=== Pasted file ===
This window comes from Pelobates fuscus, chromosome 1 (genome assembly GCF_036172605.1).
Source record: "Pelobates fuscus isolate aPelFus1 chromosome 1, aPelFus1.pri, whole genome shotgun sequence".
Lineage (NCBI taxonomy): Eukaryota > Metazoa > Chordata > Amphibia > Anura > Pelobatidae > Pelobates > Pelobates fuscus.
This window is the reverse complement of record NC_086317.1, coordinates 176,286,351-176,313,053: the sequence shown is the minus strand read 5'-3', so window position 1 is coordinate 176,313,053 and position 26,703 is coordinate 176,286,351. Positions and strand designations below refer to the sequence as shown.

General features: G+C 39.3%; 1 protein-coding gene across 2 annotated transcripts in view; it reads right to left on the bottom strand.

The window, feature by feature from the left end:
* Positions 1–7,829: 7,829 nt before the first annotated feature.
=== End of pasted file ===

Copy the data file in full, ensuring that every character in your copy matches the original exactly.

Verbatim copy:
This window comes from Pelobates fuscus, chromosome 1 (genome assembly GCF_036172605.1).
Source record: "Pelobates fuscus isolate aPelFus1 chromosome 1, aPelFus1.pri, whole genome shotgun sequence".
Lineage (NCBI taxonomy): Eukaryota > Metazoa > Chordata > Amphibia > Anura > Pelobatidae > Pelobates > Pelobates fuscus.
This window is the reverse complement of record NC_086317.1, coordinates 176,286,351-176,313,053: the sequence shown is the minus strand read 5'-3', so window position 1 is coordinate 176,313,053 and position 26,703 is coordinate 176,286,351. Positions and strand designations below refer to the sequence as shown.

General features: G+C 39.3%; 1 protein-coding gene across 2 annotated transcripts in view; it reads right to left on the bottom strand.

The window, feature by feature from the left end:
* Positions 1–7,829: 7,829 nt before the first annotated feature.